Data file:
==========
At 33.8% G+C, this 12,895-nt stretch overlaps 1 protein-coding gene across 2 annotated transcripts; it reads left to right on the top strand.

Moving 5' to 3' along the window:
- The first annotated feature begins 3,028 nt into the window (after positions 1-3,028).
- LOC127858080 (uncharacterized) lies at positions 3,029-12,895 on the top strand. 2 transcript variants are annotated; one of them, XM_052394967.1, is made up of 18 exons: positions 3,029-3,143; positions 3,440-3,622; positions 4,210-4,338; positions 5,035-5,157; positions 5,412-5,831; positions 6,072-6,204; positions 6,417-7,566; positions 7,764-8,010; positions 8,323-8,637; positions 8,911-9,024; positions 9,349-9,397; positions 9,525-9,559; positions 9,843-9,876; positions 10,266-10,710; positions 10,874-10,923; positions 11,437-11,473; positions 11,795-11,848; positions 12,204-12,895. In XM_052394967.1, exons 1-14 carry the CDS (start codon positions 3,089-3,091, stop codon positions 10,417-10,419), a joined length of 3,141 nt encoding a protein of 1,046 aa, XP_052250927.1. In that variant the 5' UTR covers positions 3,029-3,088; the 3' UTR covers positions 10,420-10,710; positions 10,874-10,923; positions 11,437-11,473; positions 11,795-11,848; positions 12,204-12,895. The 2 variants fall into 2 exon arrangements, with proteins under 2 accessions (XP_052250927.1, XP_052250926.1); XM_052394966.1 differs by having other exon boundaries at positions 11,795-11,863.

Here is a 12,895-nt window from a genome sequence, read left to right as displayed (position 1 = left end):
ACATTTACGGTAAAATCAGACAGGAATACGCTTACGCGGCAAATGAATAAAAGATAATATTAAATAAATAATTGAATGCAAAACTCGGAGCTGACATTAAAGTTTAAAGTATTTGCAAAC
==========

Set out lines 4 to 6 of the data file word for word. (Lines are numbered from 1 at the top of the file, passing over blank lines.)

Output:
- LOC127858080 (uncharacterized) lies at positions 3,029-12,895 on the top strand. 2 transcript variants are annotated; one of them, XM_052394967.1, is made up of 18 exons: positions 3,029-3,143; positions 3,440-3,622; positions 4,210-4,338; positions 5,035-5,157; positions 5,412-5,831; positions 6,072-6,204; positions 6,417-7,566; positions 7,764-8,010; positions 8,323-8,637; positions 8,911-9,024; positions 9,349-9,397; positions 9,525-9,559; positions 9,843-9,876; positions 10,266-10,710; positions 10,874-10,923; positions 11,437-11,473; positions 11,795-11,848; positions 12,204-12,895. In XM_052394967.1, exons 1-14 carry the CDS (start codon positions 3,089-3,091, stop codon positions 10,417-10,419), a joined length of 3,141 nt encoding a protein of 1,046 aa, XP_052250927.1. In that variant the 5' UTR covers positions 3,029-3,088; the 3' UTR covers positions 10,420-10,710; positions 10,874-10,923; positions 11,437-11,473; positions 11,795-11,848; positions 12,204-12,895. The 2 variants fall into 2 exon arrangements, with proteins under 2 accessions (XP_052250927.1, XP_052250926.1); XM_052394966.1 differs by having other exon boundaries at positions 11,795-11,863.

Here is a 12,895-nt window from a genome sequence, read left to right as displayed (position 1 = left end):
ACATTTACGGTAAAATCAGACAGGAATACGCTTACGCGGCAAATGAATAAAAGATAATATTAAATAAATAATTGAATGCAAAACTCGGAGCTGACATTAAAGTTTAAAGTATTTGCAAAC